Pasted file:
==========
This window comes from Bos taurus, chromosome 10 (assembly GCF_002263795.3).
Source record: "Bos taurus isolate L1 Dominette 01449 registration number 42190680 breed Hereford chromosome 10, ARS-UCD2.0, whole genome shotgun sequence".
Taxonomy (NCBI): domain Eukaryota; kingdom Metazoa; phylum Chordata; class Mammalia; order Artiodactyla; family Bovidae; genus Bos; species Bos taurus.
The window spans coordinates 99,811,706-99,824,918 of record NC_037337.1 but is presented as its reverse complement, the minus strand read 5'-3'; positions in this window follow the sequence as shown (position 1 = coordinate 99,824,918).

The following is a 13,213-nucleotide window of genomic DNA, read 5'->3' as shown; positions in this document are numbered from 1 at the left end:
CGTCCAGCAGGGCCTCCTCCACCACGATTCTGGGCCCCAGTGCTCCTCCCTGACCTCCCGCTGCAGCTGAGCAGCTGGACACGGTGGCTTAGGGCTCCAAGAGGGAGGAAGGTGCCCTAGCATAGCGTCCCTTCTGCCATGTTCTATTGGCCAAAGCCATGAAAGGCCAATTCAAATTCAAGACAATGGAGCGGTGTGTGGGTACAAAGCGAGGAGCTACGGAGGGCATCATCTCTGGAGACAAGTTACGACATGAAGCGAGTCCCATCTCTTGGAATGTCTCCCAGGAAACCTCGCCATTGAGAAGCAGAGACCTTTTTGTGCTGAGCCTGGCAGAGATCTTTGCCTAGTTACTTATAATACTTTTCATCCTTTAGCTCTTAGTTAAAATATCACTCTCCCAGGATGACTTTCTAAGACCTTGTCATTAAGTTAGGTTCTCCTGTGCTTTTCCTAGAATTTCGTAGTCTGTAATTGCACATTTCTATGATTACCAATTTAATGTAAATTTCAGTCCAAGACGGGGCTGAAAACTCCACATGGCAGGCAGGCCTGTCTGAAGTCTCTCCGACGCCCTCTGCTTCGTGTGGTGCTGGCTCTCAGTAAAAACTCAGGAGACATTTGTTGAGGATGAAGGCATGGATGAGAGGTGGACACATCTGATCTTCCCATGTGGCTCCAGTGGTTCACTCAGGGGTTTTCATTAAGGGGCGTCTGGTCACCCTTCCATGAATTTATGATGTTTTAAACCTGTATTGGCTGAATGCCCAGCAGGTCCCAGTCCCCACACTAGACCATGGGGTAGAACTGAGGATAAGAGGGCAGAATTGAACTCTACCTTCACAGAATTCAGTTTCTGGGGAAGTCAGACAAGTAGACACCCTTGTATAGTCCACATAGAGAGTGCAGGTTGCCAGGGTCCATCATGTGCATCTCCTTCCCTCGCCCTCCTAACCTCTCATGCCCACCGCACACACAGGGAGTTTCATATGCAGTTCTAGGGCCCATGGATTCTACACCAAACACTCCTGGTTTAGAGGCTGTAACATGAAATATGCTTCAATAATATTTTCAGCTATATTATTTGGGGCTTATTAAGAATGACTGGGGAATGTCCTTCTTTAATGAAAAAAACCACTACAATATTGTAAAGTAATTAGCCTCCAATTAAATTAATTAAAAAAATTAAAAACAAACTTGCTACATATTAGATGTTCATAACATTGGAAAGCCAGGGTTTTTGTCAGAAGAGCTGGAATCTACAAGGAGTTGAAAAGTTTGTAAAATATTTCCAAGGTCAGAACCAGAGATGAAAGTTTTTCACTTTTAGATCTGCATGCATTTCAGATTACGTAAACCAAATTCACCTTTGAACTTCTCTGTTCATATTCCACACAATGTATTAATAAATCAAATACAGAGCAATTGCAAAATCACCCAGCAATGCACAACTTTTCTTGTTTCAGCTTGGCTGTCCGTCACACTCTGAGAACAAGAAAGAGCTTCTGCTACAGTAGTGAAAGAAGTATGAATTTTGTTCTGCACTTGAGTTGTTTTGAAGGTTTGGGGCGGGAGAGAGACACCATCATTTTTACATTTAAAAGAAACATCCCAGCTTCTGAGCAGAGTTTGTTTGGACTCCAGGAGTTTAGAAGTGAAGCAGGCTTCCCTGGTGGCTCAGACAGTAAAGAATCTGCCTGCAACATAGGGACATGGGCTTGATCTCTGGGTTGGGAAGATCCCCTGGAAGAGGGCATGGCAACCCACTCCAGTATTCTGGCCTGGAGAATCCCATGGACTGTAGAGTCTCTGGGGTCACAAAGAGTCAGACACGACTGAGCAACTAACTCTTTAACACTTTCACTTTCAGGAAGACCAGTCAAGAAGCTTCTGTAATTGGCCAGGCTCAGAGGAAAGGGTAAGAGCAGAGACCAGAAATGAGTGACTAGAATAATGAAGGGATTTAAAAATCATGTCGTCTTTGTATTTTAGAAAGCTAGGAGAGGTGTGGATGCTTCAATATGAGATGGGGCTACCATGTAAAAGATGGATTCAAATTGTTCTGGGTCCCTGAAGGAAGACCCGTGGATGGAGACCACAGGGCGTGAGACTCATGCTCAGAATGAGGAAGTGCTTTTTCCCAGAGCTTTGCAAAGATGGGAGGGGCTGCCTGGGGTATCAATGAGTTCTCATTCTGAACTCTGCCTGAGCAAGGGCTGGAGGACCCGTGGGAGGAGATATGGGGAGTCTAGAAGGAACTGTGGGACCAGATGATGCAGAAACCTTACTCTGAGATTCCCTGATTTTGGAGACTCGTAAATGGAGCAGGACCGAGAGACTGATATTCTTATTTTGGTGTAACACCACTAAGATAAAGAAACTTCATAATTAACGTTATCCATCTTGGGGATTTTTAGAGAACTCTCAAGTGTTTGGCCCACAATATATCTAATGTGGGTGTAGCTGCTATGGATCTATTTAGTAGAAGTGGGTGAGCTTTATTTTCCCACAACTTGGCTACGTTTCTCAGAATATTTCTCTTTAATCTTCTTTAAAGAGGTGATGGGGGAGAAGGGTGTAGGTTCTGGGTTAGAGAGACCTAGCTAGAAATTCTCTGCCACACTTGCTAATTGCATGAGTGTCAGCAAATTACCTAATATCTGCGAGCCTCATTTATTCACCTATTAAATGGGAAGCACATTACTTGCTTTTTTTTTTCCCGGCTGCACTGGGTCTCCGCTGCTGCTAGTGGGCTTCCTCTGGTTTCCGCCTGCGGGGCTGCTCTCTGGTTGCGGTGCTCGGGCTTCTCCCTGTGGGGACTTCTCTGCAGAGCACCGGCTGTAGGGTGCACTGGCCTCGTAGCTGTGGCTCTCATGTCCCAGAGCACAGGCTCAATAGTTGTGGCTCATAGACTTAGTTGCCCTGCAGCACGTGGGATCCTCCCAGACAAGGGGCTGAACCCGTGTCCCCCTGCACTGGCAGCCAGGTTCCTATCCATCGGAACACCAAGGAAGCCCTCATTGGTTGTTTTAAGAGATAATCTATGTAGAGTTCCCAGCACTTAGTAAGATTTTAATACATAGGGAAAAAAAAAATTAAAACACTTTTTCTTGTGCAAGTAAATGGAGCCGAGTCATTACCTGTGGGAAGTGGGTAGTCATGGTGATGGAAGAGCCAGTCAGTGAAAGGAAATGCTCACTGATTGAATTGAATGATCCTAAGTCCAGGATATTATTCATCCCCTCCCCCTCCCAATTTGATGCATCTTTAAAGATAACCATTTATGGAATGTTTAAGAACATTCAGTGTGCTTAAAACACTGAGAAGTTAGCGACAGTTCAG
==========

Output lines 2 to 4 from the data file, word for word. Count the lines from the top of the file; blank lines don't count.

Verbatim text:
Source record: "Bos taurus isolate L1 Dominette 01449 registration number 42190680 breed Hereford chromosome 10, ARS-UCD2.0, whole genome shotgun sequence".
Taxonomy (NCBI): domain Eukaryota; kingdom Metazoa; phylum Chordata; class Mammalia; order Artiodactyla; family Bovidae; genus Bos; species Bos taurus.
The window spans coordinates 99,811,706-99,824,918 of record NC_037337.1 but is presented as its reverse complement, the minus strand read 5'-3'; positions in this window follow the sequence as shown (position 1 = coordinate 99,824,918).